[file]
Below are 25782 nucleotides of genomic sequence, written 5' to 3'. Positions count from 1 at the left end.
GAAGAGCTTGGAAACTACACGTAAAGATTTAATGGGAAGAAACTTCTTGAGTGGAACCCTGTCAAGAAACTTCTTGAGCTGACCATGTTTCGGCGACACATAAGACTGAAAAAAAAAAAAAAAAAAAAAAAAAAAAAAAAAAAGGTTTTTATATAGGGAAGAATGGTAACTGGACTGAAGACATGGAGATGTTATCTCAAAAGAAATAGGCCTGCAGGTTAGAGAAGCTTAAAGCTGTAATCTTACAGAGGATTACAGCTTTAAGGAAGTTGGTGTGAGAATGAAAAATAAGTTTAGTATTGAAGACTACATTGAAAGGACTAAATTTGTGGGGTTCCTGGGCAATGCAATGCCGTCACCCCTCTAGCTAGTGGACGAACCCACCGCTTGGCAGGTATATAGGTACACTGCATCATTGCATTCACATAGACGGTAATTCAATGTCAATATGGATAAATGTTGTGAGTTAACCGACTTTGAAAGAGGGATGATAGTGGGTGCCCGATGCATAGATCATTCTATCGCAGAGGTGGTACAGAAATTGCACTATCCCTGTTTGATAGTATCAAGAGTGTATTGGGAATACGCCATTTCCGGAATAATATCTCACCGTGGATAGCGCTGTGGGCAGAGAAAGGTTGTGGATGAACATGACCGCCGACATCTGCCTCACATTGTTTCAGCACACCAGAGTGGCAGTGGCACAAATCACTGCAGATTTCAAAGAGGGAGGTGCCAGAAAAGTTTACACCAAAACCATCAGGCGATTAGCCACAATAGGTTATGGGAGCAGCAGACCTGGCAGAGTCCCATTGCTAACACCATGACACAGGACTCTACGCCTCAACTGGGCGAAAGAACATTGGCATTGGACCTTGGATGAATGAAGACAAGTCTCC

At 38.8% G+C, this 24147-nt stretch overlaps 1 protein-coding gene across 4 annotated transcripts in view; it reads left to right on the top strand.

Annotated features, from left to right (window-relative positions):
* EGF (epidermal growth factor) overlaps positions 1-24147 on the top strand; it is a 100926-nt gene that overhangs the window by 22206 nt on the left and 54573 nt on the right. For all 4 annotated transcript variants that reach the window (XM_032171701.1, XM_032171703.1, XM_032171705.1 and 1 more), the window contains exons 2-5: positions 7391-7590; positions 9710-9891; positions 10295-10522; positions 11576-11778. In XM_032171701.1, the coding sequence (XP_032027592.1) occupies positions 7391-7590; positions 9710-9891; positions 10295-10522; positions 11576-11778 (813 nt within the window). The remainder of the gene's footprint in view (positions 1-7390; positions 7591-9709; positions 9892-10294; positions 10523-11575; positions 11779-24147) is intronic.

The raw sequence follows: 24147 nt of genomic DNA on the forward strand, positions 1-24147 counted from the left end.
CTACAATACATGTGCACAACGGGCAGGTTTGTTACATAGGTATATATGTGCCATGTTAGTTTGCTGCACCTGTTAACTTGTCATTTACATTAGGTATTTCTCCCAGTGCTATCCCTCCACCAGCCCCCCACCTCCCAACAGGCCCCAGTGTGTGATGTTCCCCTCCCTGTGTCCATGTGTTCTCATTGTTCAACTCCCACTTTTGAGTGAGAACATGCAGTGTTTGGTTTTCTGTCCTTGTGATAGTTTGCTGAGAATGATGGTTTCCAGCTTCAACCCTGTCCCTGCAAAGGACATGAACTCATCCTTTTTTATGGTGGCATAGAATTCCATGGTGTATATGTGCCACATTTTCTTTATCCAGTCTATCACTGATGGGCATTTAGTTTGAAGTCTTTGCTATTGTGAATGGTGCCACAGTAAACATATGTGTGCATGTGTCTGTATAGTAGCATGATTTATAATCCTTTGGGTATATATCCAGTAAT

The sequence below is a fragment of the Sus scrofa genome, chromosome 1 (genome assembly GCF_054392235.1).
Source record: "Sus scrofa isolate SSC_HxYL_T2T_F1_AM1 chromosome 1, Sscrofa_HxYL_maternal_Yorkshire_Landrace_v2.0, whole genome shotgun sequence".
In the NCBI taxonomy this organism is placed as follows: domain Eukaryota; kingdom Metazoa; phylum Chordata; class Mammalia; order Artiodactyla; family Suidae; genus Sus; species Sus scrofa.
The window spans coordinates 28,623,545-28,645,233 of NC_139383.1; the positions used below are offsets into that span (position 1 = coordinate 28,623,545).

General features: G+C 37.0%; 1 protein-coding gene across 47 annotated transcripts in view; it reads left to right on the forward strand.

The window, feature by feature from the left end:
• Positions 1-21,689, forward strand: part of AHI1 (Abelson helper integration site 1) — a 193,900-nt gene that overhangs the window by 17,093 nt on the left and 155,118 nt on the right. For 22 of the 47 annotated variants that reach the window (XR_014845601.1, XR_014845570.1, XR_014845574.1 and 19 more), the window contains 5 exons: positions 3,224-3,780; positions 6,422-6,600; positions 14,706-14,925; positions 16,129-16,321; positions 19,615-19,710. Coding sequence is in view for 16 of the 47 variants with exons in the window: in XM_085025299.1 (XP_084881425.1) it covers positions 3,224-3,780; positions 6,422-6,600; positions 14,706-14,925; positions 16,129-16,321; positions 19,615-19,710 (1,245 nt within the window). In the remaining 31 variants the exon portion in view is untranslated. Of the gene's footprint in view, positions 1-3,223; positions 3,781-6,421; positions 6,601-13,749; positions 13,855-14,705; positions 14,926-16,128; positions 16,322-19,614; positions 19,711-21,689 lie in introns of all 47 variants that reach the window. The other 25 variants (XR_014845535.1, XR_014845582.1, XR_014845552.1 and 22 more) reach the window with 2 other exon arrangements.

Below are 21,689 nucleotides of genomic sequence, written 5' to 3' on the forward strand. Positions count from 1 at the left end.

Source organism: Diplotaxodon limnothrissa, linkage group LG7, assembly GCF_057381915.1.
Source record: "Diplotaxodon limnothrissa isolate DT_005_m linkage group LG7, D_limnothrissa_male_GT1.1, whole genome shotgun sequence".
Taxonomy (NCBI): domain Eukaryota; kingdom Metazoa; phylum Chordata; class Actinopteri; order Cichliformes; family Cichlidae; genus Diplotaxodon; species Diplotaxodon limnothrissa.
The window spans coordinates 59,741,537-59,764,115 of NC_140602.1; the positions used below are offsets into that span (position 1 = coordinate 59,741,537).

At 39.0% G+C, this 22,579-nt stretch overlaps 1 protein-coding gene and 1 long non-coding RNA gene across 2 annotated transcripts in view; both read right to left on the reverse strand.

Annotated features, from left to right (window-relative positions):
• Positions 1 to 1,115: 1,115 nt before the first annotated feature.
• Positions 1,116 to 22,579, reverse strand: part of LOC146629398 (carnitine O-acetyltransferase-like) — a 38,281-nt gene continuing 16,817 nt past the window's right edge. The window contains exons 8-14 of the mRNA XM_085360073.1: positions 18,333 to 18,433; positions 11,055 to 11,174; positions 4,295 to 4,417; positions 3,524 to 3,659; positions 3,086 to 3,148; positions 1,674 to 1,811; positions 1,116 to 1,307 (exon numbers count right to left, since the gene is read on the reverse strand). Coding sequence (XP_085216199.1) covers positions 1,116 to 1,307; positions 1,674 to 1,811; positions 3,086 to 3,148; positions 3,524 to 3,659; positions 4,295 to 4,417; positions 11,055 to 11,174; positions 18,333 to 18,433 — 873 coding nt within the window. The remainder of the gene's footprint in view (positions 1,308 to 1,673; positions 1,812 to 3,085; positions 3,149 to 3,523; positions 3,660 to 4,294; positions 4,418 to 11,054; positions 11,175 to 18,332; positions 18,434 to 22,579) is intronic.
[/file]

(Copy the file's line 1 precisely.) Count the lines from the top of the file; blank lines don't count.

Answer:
Below are 25782 nucleotides of genomic sequence, written 5' to 3'. Positions count from 1 at the left end.